The shock and horror at the Brexit vote has been loud and vociferous. Some seem to be reveling in the uncertainty that the referendum result has provoked. But there are plenty of reasons to reject the consensus that Brexit will be costly to the U.K.’s economy. Even though markets appear stormy in the immediate aftermath of the vote, the financial market reaction to date has more characteristics of a seasonal storm than of a major catastrophe. There will undoubtedly be winners and losers from the U.K.’s decision to leave the EU. But indexes for volatility are already lower than they were in February this year, suggesting that markets are not abnormally worried about the outlook, and U.K. government borrowing costs are at an all-time low. This is further reason to reject the pre-referendum consensus that Brexit would bring economic doom.

  • Brexit: Europe’s new nationalism is here to stay

    The British referendum that has delivered a vote for “Brexit” is the latest, dramatic indication that the atavistic nationalistic impulses of the twentieth century – impulses which the construction of the EU was supposed to lay to rest — are here to stay. This nationalism has brewed largely in reaction to how the EU has evolved over the past few decades. What started as a common market grew to embrace a single currency, the Schengen area, and integration in justice and home affairs. What we have witnessed with the rise of Euroscepticism is the recrudescence of a robust form of populist nationalism. It is sincerely anti-intellectual, offers facile solutions to complex problems, prefers what it calls “plain-speaking” over a well-articulated elocution, and is utterly unapologetic in its disdain for the establishment. Unless the EU can infuse its institutions with greater democratic legitimacy — voters need to be able to identify with the people who make decisions on their behalf — this populist nationalism will persist for the foreseeable future. The United Kingdom may be the first country to leave the EU but it may not be the last. Europe’s new nationalism is here to stay.

  • Iran’s use of civilian planes to arm Assad could jeopardize $25B Boeing deal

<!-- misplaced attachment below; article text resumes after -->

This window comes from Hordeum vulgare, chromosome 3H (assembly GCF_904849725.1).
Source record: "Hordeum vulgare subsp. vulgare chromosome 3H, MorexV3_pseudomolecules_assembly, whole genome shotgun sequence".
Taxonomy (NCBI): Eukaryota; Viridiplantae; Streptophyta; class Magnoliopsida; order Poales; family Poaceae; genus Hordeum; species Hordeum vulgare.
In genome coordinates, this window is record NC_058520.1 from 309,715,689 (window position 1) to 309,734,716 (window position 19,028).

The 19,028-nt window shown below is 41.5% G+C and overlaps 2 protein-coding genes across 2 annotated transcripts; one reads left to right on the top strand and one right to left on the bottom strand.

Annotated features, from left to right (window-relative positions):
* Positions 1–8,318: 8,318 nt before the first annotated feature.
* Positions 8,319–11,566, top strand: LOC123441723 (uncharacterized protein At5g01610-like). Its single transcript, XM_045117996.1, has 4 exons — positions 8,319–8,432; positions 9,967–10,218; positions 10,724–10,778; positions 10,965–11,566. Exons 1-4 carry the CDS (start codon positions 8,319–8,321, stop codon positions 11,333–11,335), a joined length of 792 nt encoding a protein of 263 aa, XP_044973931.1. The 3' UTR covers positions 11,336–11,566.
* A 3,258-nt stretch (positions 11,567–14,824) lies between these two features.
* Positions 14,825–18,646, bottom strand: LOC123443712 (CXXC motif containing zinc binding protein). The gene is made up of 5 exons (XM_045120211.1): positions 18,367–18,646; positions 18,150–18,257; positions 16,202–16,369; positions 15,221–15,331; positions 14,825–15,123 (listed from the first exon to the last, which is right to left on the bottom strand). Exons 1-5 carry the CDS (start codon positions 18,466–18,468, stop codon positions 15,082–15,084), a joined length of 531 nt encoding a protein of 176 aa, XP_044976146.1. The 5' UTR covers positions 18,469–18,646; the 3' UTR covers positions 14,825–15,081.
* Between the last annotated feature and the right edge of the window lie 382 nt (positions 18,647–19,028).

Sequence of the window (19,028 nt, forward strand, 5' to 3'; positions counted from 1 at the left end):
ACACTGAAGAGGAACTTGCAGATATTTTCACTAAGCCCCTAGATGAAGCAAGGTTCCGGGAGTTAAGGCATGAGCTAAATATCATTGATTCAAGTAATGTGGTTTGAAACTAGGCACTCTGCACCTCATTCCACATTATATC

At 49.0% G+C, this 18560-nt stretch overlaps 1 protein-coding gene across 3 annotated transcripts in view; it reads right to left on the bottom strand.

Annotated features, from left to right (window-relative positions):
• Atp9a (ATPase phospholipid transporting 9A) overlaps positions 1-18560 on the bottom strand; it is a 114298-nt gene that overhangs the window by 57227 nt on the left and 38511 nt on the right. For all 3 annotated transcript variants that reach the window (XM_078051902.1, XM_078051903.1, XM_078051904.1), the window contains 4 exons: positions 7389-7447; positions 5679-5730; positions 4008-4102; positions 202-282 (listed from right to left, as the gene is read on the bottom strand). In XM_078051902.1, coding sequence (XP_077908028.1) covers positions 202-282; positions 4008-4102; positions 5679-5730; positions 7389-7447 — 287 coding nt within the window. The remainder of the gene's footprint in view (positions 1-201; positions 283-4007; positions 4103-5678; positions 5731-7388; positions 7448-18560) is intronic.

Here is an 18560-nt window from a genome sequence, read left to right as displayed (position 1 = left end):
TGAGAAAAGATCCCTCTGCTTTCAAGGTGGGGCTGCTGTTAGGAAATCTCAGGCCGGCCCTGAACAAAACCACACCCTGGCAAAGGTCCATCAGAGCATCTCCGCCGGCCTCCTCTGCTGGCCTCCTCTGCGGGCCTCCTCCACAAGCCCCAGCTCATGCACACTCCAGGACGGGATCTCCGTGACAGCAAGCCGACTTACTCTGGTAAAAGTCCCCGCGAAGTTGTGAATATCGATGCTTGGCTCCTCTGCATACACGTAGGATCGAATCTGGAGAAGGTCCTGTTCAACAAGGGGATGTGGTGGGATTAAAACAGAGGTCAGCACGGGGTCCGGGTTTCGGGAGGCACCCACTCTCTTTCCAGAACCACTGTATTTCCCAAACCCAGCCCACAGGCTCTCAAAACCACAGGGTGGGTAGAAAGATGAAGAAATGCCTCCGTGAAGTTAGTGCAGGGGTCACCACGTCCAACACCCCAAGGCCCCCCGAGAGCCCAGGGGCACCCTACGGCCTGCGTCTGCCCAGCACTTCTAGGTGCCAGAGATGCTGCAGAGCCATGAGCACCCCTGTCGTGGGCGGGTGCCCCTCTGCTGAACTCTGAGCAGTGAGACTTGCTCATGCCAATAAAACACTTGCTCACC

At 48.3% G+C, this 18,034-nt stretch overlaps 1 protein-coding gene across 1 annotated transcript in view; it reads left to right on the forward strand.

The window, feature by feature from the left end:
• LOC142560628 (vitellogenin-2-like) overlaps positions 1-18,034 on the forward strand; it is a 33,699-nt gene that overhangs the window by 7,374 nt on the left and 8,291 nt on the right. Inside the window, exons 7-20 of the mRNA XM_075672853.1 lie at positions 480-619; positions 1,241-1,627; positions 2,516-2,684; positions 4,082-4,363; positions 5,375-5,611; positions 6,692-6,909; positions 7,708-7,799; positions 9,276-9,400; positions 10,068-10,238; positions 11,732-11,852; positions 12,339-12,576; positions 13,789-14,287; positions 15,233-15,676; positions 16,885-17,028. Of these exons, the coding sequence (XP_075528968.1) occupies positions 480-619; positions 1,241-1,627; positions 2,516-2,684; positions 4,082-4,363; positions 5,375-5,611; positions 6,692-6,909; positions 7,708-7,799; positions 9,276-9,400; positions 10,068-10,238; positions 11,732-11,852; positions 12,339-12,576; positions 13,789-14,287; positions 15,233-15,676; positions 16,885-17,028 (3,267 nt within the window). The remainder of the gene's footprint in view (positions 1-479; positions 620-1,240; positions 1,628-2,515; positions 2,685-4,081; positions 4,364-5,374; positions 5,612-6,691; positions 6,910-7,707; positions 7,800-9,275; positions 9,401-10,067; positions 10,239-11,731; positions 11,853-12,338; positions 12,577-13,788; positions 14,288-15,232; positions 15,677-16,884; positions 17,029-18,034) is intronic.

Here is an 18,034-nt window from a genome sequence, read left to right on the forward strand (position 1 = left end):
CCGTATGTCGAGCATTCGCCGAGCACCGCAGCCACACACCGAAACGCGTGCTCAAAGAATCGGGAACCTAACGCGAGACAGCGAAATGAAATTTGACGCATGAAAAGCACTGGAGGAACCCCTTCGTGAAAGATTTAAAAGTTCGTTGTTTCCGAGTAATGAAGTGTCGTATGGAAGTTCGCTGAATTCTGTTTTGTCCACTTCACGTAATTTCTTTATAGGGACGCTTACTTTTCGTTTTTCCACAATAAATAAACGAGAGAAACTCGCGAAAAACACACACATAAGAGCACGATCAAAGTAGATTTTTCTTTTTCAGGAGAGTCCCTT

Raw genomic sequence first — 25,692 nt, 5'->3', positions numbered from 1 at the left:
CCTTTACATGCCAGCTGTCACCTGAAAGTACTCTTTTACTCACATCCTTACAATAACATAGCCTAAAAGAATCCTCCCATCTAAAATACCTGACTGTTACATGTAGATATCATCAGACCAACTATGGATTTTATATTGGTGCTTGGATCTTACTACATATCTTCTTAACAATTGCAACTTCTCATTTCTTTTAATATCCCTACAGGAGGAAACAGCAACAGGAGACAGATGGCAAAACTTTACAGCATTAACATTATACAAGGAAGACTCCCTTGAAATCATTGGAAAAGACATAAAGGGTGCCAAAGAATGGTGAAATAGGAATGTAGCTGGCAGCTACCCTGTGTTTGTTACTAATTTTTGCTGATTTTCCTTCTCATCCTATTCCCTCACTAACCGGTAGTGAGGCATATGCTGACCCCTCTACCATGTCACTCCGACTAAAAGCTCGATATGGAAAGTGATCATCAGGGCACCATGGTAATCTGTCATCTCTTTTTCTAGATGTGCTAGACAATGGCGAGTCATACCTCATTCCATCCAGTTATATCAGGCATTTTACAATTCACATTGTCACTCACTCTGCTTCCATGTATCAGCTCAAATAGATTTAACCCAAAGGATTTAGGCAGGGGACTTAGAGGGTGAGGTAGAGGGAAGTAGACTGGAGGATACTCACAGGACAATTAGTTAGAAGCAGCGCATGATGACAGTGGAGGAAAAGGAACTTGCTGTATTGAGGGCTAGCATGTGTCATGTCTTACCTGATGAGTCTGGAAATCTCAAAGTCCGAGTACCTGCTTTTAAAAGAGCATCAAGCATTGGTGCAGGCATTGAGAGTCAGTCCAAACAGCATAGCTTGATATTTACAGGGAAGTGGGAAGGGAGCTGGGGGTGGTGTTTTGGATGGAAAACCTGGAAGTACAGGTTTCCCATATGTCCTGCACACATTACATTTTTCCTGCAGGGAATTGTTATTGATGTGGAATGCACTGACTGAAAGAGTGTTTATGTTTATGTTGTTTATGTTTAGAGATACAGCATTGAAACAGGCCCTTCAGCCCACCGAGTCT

The $25 billion aircraft deal that Boeing recently struck with Iran could be jeopardized by Tehran’s continued support of Syrian dictator Bashar al-Assad. Boeing’s jets will be sold to the state-owned Iran Air, which was sanctioned by the Treasury Department in 2011 partially due to its transport of “potentially dangerous Islamic Revolutionary Guard Corps (IRGC)-related cargo” and “missile or rocket components” to Syria. A Western intelligence report seen by Reuters in 2012 noted that Iran continued using civilian aircraft to transport large amounts of arms and personnel to aid Assad.

  • Tips on how to avoid ransomware attacks

    Individuals and businesses have become targets to a growing online fraud scheme known as ransomware. Ransomware is a form of malware used by cyber criminals to freeze your computer or mobile device, steal your data and demand that a “ransom” — typically anywhere from a couple of hundreds to thousands of dollars — be paid. The FBI, ransomware victims lost more than $18 million between April 2014 and June 2015.

  • Preparing for the worst case scenario

    The number of incidents involving armed attackers (active shooter incidents) has been on the rise over recent years with attacks taking place around the world — from the United States to India, from Norway to France to Kenya. Control Risks says that its Active Shooter training helps increase awareness of the threat and, in the worst case scenario, how best they can protect themselves.

  • Terrorism and tourism: what cities should do to prepare for an attack

    Citizens of the U.S. and the world were deeply shocked and saddened when a gunman shot and killed about fifty patrons at an Orlando nightclub this past weekend. While the shooter’s primary targets were the people enjoying an evening out, a secondary object of such incidents is typically tourism, with the aim of terrorizing a population so much that people don’t travel there, thereby harming the economy. An examination of how cities and other destinations react to shootings and other situations that negatively affect tourism reveals that there are several important lessons about what cities can do to assure tourists they can maintain their safety. Destinations that take a greater leadership role and provide accurate, relevant, and timely information to their visitors are more likely to win in this zero sum game. Those that are unorganized or silent are more likely to lose. Ultimately, tourists vote with their pocketbooks, and a destination’s relative safety may determine where they take their next trip.